Travel Nursing Has Been the Best Decision I’ve Made in My Career. Here’s Why.

Instead of “following your passion”, find a job that suits your personality.

Photo by the author.

This time last year, I pledged to myself to leave nursing and never go back.

I quit around November of 2021 as an Emergency nurse in a local hospital in Toronto. I got burnt out and decided to travel one way to Dominican Republic.

But during my stay there, I knew that I wasn’t fully done with nursing.

A part of me knew that there were bad things about the nursing profession (like any other), but there were things I still loved about the profession. I loved the flexible scheduling, not thinking about work after hours, and doing one-on-one care with people.

So after six months of leaving nursing, I decided to become a travel nurse in a local hospital about 3 hours away from Toronto.

I jumped into the experience thinking it would be my farewell to the profession so that years later, I don’t look back at my life and think, “I wonder what my life would’ve looked like if I did travel nursing?”

I don’t do regrets.

It’s been almost six months, and I’m on my third travel nursing assignment, and it’s honestly been one of the decisions I’ve made in my professional nursing career.

You get paid what you (nearly) deserve

When I started my first travel nursing job, I got paid 40% more than in my previous nursing job.

I was ecstatic to see that increase. These days, I’m almost getting paid triple my original rate as a travel nurse in a reserve indigenous community.

For the first time in my nursing career, I feel that the compensation for my work is fair.

Back home, we got paid peanuts for the job of 3 people.

As a nurse in Toronto, I did the work of a health care aide (someone who will feed you, change you and bathe you), a registered nurse (my actual job), and laboratory technicians (the ones that take your blood work or do your ECG).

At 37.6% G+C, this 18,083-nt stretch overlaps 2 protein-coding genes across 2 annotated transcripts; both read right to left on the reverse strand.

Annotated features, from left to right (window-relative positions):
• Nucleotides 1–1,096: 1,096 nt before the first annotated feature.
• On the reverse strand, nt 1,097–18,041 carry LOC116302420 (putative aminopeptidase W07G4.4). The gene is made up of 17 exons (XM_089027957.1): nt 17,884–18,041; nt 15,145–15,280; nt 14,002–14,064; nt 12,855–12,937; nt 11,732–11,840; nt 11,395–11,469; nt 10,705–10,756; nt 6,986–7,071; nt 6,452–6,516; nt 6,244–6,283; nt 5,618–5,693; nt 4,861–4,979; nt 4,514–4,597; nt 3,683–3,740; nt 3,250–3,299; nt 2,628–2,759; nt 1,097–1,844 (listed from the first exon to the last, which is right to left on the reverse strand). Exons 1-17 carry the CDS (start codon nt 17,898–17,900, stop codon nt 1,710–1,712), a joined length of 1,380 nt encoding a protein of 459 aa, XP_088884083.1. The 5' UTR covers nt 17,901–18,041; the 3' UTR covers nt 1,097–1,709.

I don’t have a problem doing the jobs of 3 people. But I would’ve loved to see that reflected in my pay.

On top of working three roles, I had to deal with stressed management, families, and colleagues. There were tons of physical and verbal abuse that made me reluctant to go to work.

As a travel nurse, I’ve been exposed to different facilities and how they use different resources. Most of the time, the travel nurse works as a nurse (and nothing else), and the other parts of the healthcare system are delegated to other people.

So I don’t feel as burnt out even though I’m working the same amount of shifts.

You get to reflect on your life

If you’re traveling alone as a nurse (without your partner or family), you spend a lot of time alone.

It’s a chance for me to reflect on how far I’ve come, where I want to go, and if I’m doing my best to live the best possible life. As a nurse back home, you don’t have much time for reflection.

Because of your stressful and tiring shifts, you want to spend as much fun on your days off partying and doing superficial self-care.

But because I’m mostly on-the-go, I have a lot of time to think, and I get to listen to my intuition.

I have more room for creativity.

I’m currently on a 4-week assignment, and after 2 days of being here, I already feel light because of the inner work I’ve been doing. There’s not much to do in my area, so I take this opportunity to grow and be creative.

If you’re craving for a time when you can develop listening to yourself, it’s one of the perks of being alone as a travel nurse.

You travel for work, so you can travel for fun

When I wanted to become an online entrepreneur, it was mostly because I wanted to work abroad or anywhere in the world.

To be honest, I still do, but I haven’t found the right job for me to do that just yet.

So instead of becoming a digital nomad as a freelance whatever, I decided to settle for travel nursing for now. After all, I still get to see new places, get paid well, meet cool people, and learn something new about myself every time.

As a digital nomad without a stable job, you’d struggle while traveling.

When you’re traveling, you’d be worrying about how to get clients, and when you’re working, you’d be wishing you were outside.

You’re never fully enjoying the present.

But as a travel nurse, I can take weeks, if not months, off to support myself because I worked hard in the months I had to work.

It reminds me of what Naval Ravikant, a Sillicon Valley angel investor, said, “work like a lion and not like a cow.”

Here’s what he means:

“The way people tend to work most effectively, especially in knowledge work, is to sprint as hard as they can while they feel inspired to work and then rest. They take long breaks. It’s more like a lion hunting and less like a marathoner running. You sprint and then you rest. You reassess and then you try again. You end up building a marathon of sprints.

Travel nursing is like working like a lion.

Final Thoughts

Before becoming a travel nurse, I truly believed I was done with the profession.

But I realized that until I can figure out what to do with my life, I’ll do my best to take advantage of the time and experience I’ve accumulated to my benefit.

On my time off, like today, I’m sitting in the dining room sharing this knowledge with you without worrying if I’ll get paid for my writing.

I feel free to pursue my creative pursuits, and I hope that you find that kind of job too.

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